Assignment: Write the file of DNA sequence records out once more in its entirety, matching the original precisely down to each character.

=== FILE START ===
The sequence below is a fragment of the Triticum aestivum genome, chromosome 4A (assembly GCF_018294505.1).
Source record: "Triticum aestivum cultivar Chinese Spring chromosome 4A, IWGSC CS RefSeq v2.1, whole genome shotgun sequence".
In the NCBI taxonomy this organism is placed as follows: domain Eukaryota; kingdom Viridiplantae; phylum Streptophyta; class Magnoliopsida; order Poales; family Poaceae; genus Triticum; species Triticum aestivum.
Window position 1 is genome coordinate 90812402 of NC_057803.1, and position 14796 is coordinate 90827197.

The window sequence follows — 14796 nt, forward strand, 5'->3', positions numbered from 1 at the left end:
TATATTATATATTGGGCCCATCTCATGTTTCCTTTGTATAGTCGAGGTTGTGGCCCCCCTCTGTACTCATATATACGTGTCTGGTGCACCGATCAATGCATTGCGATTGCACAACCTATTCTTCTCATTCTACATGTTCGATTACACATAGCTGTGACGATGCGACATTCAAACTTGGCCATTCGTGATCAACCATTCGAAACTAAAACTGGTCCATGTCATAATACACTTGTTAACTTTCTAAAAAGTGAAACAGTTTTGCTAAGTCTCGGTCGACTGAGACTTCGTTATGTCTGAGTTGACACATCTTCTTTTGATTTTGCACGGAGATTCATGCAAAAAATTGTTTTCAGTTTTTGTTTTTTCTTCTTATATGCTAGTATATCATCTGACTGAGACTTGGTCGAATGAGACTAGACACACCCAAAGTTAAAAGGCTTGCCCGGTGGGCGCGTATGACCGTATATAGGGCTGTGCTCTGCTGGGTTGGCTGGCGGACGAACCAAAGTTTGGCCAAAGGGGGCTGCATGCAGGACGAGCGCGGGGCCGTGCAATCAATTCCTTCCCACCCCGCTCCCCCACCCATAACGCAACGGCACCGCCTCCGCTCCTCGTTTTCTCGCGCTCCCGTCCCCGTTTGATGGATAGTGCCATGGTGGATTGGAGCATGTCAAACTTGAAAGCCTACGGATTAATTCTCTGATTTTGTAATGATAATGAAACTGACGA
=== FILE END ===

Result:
The sequence below is a fragment of the Triticum aestivum genome, chromosome 4A (assembly GCF_018294505.1).
Source record: "Triticum aestivum cultivar Chinese Spring chromosome 4A, IWGSC CS RefSeq v2.1, whole genome shotgun sequence".
In the NCBI taxonomy this organism is placed as follows: domain Eukaryota; kingdom Viridiplantae; phylum Streptophyta; class Magnoliopsida; order Poales; family Poaceae; genus Triticum; species Triticum aestivum.
Window position 1 is genome coordinate 90812402 of NC_057803.1, and position 14796 is coordinate 90827197.

The window sequence follows — 14796 nt, forward strand, 5'->3', positions numbered from 1 at the left end:
TATATTATATATTGGGCCCATCTCATGTTTCCTTTGTATAGTCGAGGTTGTGGCCCCCCTCTGTACTCATATATACGTGTCTGGTGCACCGATCAATGCATTGCGATTGCACAACCTATTCTTCTCATTCTACATGTTCGATTACACATAGCTGTGACGATGCGACATTCAAACTTGGCCATTCGTGATCAACCATTCGAAACTAAAACTGGTCCATGTCATAATACACTTGTTAACTTTCTAAAAAGTGAAACAGTTTTGCTAAGTCTCGGTCGACTGAGACTTCGTTATGTCTGAGTTGACACATCTTCTTTTGATTTTGCACGGAGATTCATGCAAAAAATTGTTTTCAGTTTTTGTTTTTTCTTCTTATATGCTAGTATATCATCTGACTGAGACTTGGTCGAATGAGACTAGACACACCCAAAGTTAAAAGGCTTGCCCGGTGGGCGCGTATGACCGTATATAGGGCTGTGCTCTGCTGGGTTGGCTGGCGGACGAACCAAAGTTTGGCCAAAGGGGGCTGCATGCAGGACGAGCGCGGGGCCGTGCAATCAATTCCTTCCCACCCCGCTCCCCCACCCATAACGCAACGGCACCGCCTCCGCTCCTCGTTTTCTCGCGCTCCCGTCCCCGTTTGATGGATAGTGCCATGGTGGATTGGAGCATGTCAAACTTGAAAGCCTACGGATTAATTCTCTGATTTTGTAATGATAATGAAACTGACGA